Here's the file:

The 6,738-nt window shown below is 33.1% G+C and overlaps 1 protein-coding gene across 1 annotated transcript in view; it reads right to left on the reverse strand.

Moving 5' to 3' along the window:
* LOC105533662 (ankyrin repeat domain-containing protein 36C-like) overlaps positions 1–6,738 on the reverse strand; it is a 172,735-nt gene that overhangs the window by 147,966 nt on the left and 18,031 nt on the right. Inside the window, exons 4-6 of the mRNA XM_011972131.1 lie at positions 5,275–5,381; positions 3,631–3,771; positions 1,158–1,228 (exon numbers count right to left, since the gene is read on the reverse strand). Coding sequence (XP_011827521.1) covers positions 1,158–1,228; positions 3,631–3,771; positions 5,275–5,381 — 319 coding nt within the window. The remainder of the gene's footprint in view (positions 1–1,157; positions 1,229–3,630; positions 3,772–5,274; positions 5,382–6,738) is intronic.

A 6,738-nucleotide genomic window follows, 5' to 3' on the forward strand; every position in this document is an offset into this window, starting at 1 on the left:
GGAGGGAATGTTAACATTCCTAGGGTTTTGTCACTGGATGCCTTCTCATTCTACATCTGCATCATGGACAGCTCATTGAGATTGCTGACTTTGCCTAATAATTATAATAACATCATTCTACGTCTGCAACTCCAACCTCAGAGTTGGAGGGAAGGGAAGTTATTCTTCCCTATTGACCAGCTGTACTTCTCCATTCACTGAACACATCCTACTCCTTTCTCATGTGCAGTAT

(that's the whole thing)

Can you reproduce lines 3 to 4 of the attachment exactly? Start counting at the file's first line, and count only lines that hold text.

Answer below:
* LOC105533662 (ankyrin repeat domain-containing protein 36C-like) overlaps positions 1–6,738 on the reverse strand; it is a 172,735-nt gene that overhangs the window by 147,966 nt on the left and 18,031 nt on the right. Inside the window, exons 4-6 of the mRNA XM_011972131.1 lie at positions 5,275–5,381; positions 3,631–3,771; positions 1,158–1,228 (exon numbers count right to left, since the gene is read on the reverse strand). Coding sequence (XP_011827521.1) covers positions 1,158–1,228; positions 3,631–3,771; positions 5,275–5,381 — 319 coding nt within the window. The remainder of the gene's footprint in view (positions 1–1,157; positions 1,229–3,630; positions 3,772–5,274; positions 5,382–6,738) is intronic.

A 6,738-nucleotide genomic window follows, 5' to 3' on the forward strand; every position in this document is an offset into this window, starting at 1 on the left: